Disagreement without and within the Catholic church circulated primarily around it’s doctrines or beliefs and teachings. Probably the most disputed was that of the Holy Trinity, the belief that although there is only one God, there are three Persons in Him, the Father, the Son (Christ) and the Holy Spirit. Each is individual but still God.
Regarding sin and salvation, man was born to share his life with and for God but this plan was ruined by Adam’s disobedience. The result, man is born with “original sin”, again a point of contention, leading to disagreement over infant baptism. If a child died without baptism, he could not enter heaven.
Christ (still God) came to earth as a ransom for our sins and those who believe and repent may yet be saved. Again, the concept of a priest mediating between the person and God was a source of disagreement. Roman Catholics do not believe that salvation was complete when Christ died. He appointed apostles to form church communities where people could be “brought to salvation”.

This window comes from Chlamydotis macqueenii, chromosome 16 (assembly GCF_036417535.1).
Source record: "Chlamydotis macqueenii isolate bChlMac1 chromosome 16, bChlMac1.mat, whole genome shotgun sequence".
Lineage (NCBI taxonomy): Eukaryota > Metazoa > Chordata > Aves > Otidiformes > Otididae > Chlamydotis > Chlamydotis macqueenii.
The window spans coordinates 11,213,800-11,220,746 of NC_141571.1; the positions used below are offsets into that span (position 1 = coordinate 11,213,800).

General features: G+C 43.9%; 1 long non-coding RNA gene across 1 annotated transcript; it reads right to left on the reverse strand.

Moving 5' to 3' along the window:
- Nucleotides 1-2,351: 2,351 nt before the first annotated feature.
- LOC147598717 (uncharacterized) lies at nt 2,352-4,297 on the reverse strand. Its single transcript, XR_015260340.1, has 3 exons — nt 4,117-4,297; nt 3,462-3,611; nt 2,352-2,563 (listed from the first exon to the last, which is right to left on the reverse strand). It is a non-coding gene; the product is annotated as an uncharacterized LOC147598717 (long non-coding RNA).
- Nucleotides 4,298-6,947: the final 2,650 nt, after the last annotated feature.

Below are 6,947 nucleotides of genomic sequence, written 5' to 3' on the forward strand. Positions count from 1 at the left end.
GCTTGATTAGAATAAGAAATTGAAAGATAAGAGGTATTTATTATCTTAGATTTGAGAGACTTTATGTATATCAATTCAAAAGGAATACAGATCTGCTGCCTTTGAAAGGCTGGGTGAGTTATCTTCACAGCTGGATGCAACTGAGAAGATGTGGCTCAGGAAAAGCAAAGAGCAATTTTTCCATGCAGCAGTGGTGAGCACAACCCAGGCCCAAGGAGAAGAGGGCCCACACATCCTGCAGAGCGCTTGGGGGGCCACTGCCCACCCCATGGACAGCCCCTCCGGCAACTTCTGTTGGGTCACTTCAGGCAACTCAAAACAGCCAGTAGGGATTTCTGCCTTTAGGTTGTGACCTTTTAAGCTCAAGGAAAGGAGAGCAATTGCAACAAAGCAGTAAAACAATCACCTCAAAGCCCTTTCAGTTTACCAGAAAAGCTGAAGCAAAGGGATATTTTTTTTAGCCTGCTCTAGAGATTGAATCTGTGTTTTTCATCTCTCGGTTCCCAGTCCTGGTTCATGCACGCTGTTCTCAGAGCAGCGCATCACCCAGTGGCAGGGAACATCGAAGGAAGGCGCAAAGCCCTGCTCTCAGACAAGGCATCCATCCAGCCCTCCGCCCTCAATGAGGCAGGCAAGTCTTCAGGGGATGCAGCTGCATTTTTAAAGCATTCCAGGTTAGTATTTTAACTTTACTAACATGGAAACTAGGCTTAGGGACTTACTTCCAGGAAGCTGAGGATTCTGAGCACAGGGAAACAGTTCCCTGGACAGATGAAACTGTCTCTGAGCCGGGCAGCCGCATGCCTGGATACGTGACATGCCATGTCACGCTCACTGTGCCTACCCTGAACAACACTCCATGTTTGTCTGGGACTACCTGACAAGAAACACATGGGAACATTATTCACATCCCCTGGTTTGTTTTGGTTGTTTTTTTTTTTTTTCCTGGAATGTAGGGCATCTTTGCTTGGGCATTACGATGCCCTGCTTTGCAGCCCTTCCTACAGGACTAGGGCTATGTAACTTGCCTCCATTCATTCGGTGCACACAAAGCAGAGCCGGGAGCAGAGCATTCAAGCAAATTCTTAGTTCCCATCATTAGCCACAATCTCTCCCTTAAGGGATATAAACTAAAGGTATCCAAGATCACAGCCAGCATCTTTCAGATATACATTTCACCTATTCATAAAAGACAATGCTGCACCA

Roman Catholics do not believe that life ends at death but that the spirit goes to heaven, hell or purgatory. When the world ends on Judgement Day, the soul and body will be reunited. Hell is seen as a condition of complete despair and the endless absence of God. If you have rejected God and your sins have not been forgiven (by a priest) this is how you end up, again, a source of controversy.
Next we will look at how the Reformation started and how it came to France. Again, the Huguenots were part of the Reformation in France.
Source for this article-Encyclopedia Brittanica- Roman Catholic article written by Reverend Walter J. Burghardt